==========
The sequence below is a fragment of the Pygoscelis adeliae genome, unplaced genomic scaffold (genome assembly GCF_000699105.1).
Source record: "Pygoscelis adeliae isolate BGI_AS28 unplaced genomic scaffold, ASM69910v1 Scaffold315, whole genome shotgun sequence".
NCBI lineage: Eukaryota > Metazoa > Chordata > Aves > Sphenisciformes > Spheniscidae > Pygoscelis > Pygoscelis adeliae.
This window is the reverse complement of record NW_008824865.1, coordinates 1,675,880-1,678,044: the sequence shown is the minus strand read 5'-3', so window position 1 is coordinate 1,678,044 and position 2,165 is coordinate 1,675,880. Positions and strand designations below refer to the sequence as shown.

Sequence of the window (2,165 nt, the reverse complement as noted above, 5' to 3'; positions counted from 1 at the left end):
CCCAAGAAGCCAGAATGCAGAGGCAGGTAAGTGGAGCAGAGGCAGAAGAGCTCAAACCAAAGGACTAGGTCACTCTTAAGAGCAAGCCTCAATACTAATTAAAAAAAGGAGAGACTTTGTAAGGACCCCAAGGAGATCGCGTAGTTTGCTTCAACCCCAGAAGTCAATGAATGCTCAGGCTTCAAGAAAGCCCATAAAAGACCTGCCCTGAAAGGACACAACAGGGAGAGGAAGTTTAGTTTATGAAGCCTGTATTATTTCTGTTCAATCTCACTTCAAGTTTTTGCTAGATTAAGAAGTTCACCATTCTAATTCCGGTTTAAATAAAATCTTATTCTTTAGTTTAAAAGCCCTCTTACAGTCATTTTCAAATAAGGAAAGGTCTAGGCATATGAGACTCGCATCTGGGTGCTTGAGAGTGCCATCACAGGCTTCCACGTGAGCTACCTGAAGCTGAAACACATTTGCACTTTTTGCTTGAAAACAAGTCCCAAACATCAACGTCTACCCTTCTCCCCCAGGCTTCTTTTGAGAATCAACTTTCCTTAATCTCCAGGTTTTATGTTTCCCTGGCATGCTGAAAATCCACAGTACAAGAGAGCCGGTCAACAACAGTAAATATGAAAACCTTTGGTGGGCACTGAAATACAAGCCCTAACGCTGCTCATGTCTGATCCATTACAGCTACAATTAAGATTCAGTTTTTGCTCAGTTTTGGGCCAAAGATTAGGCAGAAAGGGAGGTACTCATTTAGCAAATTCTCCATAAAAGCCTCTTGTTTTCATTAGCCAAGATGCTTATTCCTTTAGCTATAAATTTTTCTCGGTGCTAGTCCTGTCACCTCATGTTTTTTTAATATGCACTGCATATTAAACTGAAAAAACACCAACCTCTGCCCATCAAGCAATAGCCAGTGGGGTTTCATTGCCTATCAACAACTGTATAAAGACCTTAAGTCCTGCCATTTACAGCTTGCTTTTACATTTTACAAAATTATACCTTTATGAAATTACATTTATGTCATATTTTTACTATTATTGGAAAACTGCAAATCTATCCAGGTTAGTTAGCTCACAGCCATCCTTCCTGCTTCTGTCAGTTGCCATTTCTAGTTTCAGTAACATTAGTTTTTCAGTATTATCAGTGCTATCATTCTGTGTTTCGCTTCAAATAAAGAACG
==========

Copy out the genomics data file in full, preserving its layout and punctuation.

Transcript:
The sequence below is a fragment of the Pygoscelis adeliae genome, unplaced genomic scaffold (genome assembly GCF_000699105.1).
Source record: "Pygoscelis adeliae isolate BGI_AS28 unplaced genomic scaffold, ASM69910v1 Scaffold315, whole genome shotgun sequence".
NCBI lineage: Eukaryota > Metazoa > Chordata > Aves > Sphenisciformes > Spheniscidae > Pygoscelis > Pygoscelis adeliae.
This window is the reverse complement of record NW_008824865.1, coordinates 1,675,880-1,678,044: the sequence shown is the minus strand read 5'-3', so window position 1 is coordinate 1,678,044 and position 2,165 is coordinate 1,675,880. Positions and strand designations below refer to the sequence as shown.

Sequence of the window (2,165 nt, the reverse complement as noted above, 5' to 3'; positions counted from 1 at the left end):
CCCAAGAAGCCAGAATGCAGAGGCAGGTAAGTGGAGCAGAGGCAGAAGAGCTCAAACCAAAGGACTAGGTCACTCTTAAGAGCAAGCCTCAATACTAATTAAAAAAAGGAGAGACTTTGTAAGGACCCCAAGGAGATCGCGTAGTTTGCTTCAACCCCAGAAGTCAATGAATGCTCAGGCTTCAAGAAAGCCCATAAAAGACCTGCCCTGAAAGGACACAACAGGGAGAGGAAGTTTAGTTTATGAAGCCTGTATTATTTCTGTTCAATCTCACTTCAAGTTTTTGCTAGATTAAGAAGTTCACCATTCTAATTCCGGTTTAAATAAAATCTTATTCTTTAGTTTAAAAGCCCTCTTACAGTCATTTTCAAATAAGGAAAGGTCTAGGCATATGAGACTCGCATCTGGGTGCTTGAGAGTGCCATCACAGGCTTCCACGTGAGCTACCTGAAGCTGAAACACATTTGCACTTTTTGCTTGAAAACAAGTCCCAAACATCAACGTCTACCCTTCTCCCCCAGGCTTCTTTTGAGAATCAACTTTCCTTAATCTCCAGGTTTTATGTTTCCCTGGCATGCTGAAAATCCACAGTACAAGAGAGCCGGTCAACAACAGTAAATATGAAAACCTTTGGTGGGCACTGAAATACAAGCCCTAACGCTGCTCATGTCTGATCCATTACAGCTACAATTAAGATTCAGTTTTTGCTCAGTTTTGGGCCAAAGATTAGGCAGAAAGGGAGGTACTCATTTAGCAAATTCTCCATAAAAGCCTCTTGTTTTCATTAGCCAAGATGCTTATTCCTTTAGCTATAAATTTTTCTCGGTGCTAGTCCTGTCACCTCATGTTTTTTTAATATGCACTGCATATTAAACTGAAAAAACACCAACCTCTGCCCATCAAGCAATAGCCAGTGGGGTTTCATTGCCTATCAACAACTGTATAAAGACCTTAAGTCCTGCCATTTACAGCTTGCTTTTACATTTTACAAAATTATACCTTTATGAAATTACATTTATGTCATATTTTTACTATTATTGGAAAACTGCAAATCTATCCAGGTTAGTTAGCTCACAGCCATCCTTCCTGCTTCTGTCAGTTGCCATTTCTAGTTTCAGTAACATTAGTTTTTCAGTATTATCAGTGCTATCATTCTGTGTTTCGCTTCAAATAAAGAACG